Definition of Terms
Sexual harassment can take one of two forms. The first form involves unwelcome verbal, electronic, physical and/or visual conduct based on sex, which both (1) unreasonably interferes with a person’s work or educational performance, and (2) creates an environment that both a reasonable person and the specific person being harassed would find intimidating, hostile or offensive. The second form involves either (1) submission to unwelcome advances of a supervisor as an express or implied condition of receiving work or educational benefits, or (2) a tangible work or educational detriment resulting from a person’s failure or refusal to submit to sexual demands of a supervisor. Examples of sexual harassment include (but are not limited to):
- Unwelcome sexual flirtation or advances.
- Offering employment, promotions, grades or other benefits in exchange for sexual favors.
- Making or threatening reprisals for refusing sexual advances.
- Unwelcome visual and/or electronic conduct such as leering; making sexual gestures; displaying sexually suggestive objects or pictures, cartoons or posters; and suggestive or obscene letters, notes or invitations.
- Unwelcome verbal or electronic conduct such as derogatory comments; epithets; slurs; sexual innuendo; sexual jokes; graphic verbal commentaries about a person’s body; and sexually degrading words used to describe a person.
- Unwelcome physical conduct such as unwarranted, suggestive or offensive touching; and impeding or blocking movement.
Sexual Assault refers to any sexual act directed against another person, forcibly and/or against the person’s will; or not forcibly or against the person’s will where the survivor is incapable of giving consent, as well as incest or statutory rape. Examples of sexual assault for purposes of this policy include but are not limited to:
- Intentional touching of another person’s intimate parts without that person’s consent;
- Other intentional sexual contact with another person without that person’s consent;
- Coercing, forcing or attempting to coerce or force a person to touch another person’s intimate parts without that person’s consent; or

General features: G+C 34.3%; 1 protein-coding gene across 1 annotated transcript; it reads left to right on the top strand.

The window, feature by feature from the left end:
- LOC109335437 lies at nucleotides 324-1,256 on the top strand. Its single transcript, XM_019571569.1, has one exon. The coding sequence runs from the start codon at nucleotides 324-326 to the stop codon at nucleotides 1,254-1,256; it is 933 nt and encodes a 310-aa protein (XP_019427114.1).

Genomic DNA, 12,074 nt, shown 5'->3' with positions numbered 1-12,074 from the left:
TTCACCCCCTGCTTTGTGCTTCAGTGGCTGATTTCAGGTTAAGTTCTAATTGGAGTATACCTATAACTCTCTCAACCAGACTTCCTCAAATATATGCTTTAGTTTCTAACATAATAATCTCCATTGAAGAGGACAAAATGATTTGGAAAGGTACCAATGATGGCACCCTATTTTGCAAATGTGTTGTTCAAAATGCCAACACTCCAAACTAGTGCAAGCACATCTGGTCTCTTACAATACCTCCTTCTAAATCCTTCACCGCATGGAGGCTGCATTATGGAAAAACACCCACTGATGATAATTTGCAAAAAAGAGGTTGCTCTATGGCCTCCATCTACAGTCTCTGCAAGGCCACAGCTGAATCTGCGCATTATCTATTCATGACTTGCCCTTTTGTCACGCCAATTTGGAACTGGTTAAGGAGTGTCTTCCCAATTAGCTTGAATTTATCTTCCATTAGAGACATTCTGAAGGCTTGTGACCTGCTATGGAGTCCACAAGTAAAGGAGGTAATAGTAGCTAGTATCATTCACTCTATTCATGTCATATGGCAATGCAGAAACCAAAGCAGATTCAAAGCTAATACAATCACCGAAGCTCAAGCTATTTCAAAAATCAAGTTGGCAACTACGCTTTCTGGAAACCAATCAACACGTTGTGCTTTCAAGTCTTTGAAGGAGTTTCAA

- Rape, which is penetration, no matter how slight, of (1) the vagina or anus of a person by any body part of another person or by an object, or (2) the mouth of a person by a sex organ of another person, without that person’s consent.
Domestic Violence includes felony or misdemeanor crimes of violence committed by:
- A current or former spouse or intimate partner of the survivor;
- A person with whom the survivor shares a child in common;
- A person who is or was residing in the same household as the survivor; or
- Any person against someone who is protected from that person’s acts under the domestic or family violence laws of the jurisdiction.
Dating Violence refers to violence committed by a person who is or has been in a social relationship of a romantic or intimate nature with the survivor.
Stalking occurs when someone engages in a course of conduct directed at a specific person that would cause a reasonable person to fear for his or her safety or the safety of others, or suffer substantial emotional distress.
Sexual exploitation occurs when someone takes sexual advantage of another person for the benefit of anyone other than that person without that person’s consent. Examples of behavior that could rise to the level of sexual exploitation for purposes of this policy include but are not necessarily limited to: